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Dioxin in Feed Byrne welcomes adoption by Council of dioxin limits in feed

European Commission - IP/01/1670   27/11/2001

Other available languages: FR DE

ip/01/1670

Brussels, 27 November 2001

Dioxin in Feed Byrne welcomes adoption by Council of dioxin limits in feed

Health and Consumer Protection Commissioner David Byrne today welcomed the adoption by the Council of a Directive setting legally binding limits on the presence of dioxin and other contaminants in animal feed. Any feed or feed material exceeding these strict limits is excluded from the feed and food chain. The measures on feed are a key element of the comprehensive strategy the Commission put forward to improve the safety of feed and food in response to the dioxin contamination problems of the past. Byrne thanked the Belgian Presidency for facilitating a rapid agreement on the proposal the Commission put forward in July this year. An equivalent proposal setting maximum limits in foodstuffs will be adopted by the Council in the next days.

"I am pleased to see the Ministers recognise that we need to be uncompromising and severe on contaminants in animal feed. This new legislation, in setting legally binding limits, sets a new milestone in the EU's feed and food safety strategy" Byrne said commenting the outcome of today's Council. He added: "Only very few countries in the world have yet set legally binding levels for dioxin presence in feed. These measures, as part of a comprehensive strategy, will undoubtedly reduce the presence of dioxins in feed and food. Our strategy aims to deal with a complicated cycle of contamination necessitating simultaneously measures to reduce the presence of dioxins, furans and PCBs in environment, feedingstuffs and foodstuffs. While these measures offer protection of consumer health, the ultimate goal must be to further reduce dioxin release at the source, to stop it from entering the environment."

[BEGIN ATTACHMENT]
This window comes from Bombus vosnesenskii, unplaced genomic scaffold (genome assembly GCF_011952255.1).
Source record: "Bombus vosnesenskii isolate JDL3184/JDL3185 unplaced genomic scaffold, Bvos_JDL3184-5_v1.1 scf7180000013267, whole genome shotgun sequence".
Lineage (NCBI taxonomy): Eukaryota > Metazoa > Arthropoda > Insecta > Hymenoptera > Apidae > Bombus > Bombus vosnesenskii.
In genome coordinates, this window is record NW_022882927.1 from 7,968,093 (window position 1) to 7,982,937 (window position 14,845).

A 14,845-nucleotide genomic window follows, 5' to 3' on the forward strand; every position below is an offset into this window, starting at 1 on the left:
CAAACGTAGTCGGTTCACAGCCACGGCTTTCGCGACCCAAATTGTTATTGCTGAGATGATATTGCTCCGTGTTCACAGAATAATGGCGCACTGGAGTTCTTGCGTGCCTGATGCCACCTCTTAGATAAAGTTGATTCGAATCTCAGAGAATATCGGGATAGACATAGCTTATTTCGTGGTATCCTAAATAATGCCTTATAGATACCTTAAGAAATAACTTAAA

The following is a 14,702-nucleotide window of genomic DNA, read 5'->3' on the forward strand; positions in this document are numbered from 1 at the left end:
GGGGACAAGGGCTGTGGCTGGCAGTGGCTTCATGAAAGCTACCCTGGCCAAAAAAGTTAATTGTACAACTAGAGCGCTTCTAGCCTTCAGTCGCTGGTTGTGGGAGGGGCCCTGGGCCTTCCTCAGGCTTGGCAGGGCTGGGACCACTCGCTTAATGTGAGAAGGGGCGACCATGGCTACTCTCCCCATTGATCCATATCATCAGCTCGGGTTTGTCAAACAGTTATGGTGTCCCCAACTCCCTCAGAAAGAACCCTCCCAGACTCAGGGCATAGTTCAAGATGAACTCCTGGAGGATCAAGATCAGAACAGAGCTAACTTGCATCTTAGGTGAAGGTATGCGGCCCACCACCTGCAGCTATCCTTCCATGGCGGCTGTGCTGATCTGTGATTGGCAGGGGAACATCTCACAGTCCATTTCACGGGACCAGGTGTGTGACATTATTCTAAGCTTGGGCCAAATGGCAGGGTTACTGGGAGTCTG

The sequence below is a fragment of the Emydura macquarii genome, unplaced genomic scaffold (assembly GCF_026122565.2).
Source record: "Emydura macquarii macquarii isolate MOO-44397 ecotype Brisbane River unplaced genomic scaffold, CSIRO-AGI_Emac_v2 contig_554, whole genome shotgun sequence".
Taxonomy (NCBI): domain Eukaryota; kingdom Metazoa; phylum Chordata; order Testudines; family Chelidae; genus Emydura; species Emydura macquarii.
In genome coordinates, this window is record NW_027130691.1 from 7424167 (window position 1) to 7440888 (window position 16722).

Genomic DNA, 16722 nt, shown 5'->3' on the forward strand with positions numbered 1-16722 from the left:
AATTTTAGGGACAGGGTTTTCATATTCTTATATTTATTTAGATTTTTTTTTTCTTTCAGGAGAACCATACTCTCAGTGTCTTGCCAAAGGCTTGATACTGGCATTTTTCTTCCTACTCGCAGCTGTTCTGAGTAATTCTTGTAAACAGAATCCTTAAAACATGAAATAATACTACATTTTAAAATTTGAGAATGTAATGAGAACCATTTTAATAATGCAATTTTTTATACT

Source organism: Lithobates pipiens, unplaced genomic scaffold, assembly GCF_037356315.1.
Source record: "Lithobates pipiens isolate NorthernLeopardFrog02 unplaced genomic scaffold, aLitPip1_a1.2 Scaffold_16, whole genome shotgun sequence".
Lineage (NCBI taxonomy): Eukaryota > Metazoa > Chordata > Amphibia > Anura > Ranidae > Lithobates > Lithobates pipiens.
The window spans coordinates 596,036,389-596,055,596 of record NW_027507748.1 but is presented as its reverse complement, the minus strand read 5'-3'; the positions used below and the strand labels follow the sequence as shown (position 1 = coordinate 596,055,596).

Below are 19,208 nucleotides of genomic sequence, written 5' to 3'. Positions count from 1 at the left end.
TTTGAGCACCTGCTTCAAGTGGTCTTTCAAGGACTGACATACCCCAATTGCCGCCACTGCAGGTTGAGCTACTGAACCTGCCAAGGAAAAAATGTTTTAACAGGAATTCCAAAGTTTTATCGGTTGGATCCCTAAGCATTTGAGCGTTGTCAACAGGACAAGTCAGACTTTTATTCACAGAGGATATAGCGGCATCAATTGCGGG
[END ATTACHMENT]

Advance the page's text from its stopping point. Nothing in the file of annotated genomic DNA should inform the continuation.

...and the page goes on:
The Council Directive adopted today is a part of an overall strategy to reduce the presence of dioxins and PCBs in environment, feed and food. Measures to limit or to eliminate the emission of dioxins into the environment through source-directed measures are of major importance to reduce the overall contamination by dioxins. These measures are addressed in a Communication from the Commission to the Council, the European Parliament and the Economic and Social Committee on a Community strategy for dioxins, furans and PCBs, which the Commission adopted on 24 October 2001 (see IP/01/1492 of 25 October 2001).

The adopted Directive is an amendment to the Council Directive (1999/29/EC) on the undesirable substances and products in animal nutrition. It fixes strict but feasible maximum levels for dioxin in feedingstuffs.

The maximum levels for dioxins and furans in feed materials and feedingstuffs established by the adopted Directive, form the first step of the measures concerning feedingstuffs. In a forthcoming Commission Recommendation, the establishment of action levels and, over time, target levels for feed materials and feedingstuffs is foreseen which are lower than the maximum thresholds adopted today. The action levels will act as a tool for "early warning" triggering a proactive approach from competent authorities and operators to identify sources and pathways of contamination and to take measures to eliminate them.